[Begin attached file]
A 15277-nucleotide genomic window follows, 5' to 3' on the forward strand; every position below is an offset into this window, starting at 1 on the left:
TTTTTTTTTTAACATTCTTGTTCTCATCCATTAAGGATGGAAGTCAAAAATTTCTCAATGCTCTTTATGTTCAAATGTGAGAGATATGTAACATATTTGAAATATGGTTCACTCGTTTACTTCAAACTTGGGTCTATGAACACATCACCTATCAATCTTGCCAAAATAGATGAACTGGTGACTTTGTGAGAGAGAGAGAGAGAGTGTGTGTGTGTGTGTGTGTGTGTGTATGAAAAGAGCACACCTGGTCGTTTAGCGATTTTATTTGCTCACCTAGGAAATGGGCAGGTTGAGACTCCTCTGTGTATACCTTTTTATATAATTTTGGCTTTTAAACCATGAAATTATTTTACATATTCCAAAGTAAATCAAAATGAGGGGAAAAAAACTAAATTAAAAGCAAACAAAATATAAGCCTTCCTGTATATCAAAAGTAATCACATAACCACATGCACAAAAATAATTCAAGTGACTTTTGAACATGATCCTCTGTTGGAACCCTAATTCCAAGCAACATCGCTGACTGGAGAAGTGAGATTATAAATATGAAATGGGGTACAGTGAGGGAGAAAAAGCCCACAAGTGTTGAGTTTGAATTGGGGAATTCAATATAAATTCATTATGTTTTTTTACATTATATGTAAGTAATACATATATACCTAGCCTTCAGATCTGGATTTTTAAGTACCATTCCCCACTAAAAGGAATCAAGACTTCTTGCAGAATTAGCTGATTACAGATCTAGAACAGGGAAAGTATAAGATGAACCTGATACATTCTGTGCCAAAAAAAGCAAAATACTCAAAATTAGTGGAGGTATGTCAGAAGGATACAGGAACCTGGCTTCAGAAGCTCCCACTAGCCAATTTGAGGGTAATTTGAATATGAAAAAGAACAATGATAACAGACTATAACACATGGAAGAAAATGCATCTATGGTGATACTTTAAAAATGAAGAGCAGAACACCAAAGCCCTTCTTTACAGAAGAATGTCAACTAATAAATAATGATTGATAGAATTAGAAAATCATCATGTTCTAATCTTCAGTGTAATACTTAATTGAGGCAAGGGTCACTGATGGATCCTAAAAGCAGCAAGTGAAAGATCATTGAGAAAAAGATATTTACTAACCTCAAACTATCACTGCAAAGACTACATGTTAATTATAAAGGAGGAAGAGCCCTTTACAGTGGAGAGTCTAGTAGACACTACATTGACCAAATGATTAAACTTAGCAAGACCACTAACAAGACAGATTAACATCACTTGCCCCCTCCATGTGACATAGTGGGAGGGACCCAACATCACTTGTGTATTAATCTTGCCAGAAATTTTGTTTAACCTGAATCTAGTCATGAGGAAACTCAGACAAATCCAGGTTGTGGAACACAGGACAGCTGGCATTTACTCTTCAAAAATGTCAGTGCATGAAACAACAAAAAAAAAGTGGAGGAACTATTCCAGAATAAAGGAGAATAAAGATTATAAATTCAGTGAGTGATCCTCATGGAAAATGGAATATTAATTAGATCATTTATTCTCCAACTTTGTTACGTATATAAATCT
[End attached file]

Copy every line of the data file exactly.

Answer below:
A 15277-nucleotide genomic window follows, 5' to 3' on the forward strand; every position below is an offset into this window, starting at 1 on the left:
TTTTTTTTTTAACATTCTTGTTCTCATCCATTAAGGATGGAAGTCAAAAATTTCTCAATGCTCTTTATGTTCAAATGTGAGAGATATGTAACATATTTGAAATATGGTTCACTCGTTTACTTCAAACTTGGGTCTATGAACACATCACCTATCAATCTTGCCAAAATAGATGAACTGGTGACTTTGTGAGAGAGAGAGAGAGAGTGTGTGTGTGTGTGTGTGTGTGTGTATGAAAAGAGCACACCTGGTCGTTTAGCGATTTTATTTGCTCACCTAGGAAATGGGCAGGTTGAGACTCCTCTGTGTATACCTTTTTATATAATTTTGGCTTTTAAACCATGAAATTATTTTACATATTCCAAAGTAAATCAAAATGAGGGGAAAAAAACTAAATTAAAAGCAAACAAAATATAAGCCTTCCTGTATATCAAAAGTAATCACATAACCACATGCACAAAAATAATTCAAGTGACTTTTGAACATGATCCTCTGTTGGAACCCTAATTCCAAGCAACATCGCTGACTGGAGAAGTGAGATTATAAATATGAAATGGGGTACAGTGAGGGAGAAAAAGCCCACAAGTGTTGAGTTTGAATTGGGGAATTCAATATAAATTCATTATGTTTTTTTACATTATATGTAAGTAATACATATATACCTAGCCTTCAGATCTGGATTTTTAAGTACCATTCCCCACTAAAAGGAATCAAGACTTCTTGCAGAATTAGCTGATTACAGATCTAGAACAGGGAAAGTATAAGATGAACCTGATACATTCTGTGCCAAAAAAAGCAAAATACTCAAAATTAGTGGAGGTATGTCAGAAGGATACAGGAACCTGGCTTCAGAAGCTCCCACTAGCCAATTTGAGGGTAATTTGAATATGAAAAAGAACAATGATAACAGACTATAACACATGGAAGAAAATGCATCTATGGTGATACTTTAAAAATGAAGAGCAGAACACCAAAGCCCTTCTTTACAGAAGAATGTCAACTAATAAATAATGATTGATAGAATTAGAAAATCATCATGTTCTAATCTTCAGTGTAATACTTAATTGAGGCAAGGGTCACTGATGGATCCTAAAAGCAGCAAGTGAAAGATCATTGAGAAAAAGATATTTACTAACCTCAAACTATCACTGCAAAGACTACATGTTAATTATAAAGGAGGAAGAGCCCTTTACAGTGGAGAGTCTAGTAGACACTACATTGACCAAATGATTAAACTTAGCAAGACCACTAACAAGACAGATTAACATCACTTGCCCCCTCCATGTGACATAGTGGGAGGGACCCAACATCACTTGTGTATTAATCTTGCCAGAAATTTTGTTTAACCTGAATCTAGTCATGAGGAAACTCAGACAAATCCAGGTTGTGGAACACAGGACAGCTGGCATTTACTCTTCAAAAATGTCAGTGCATGAAACAACAAAAAAAAAGTGGAGGAACTATTCCAGAATAAAGGAGAATAAAGATTATAAATTCAGTGAGTGATCCTCATGGAAAATGGAATATTAATTAGATCATTTATTCTCCAACTTTGTTACGTATATAAATCT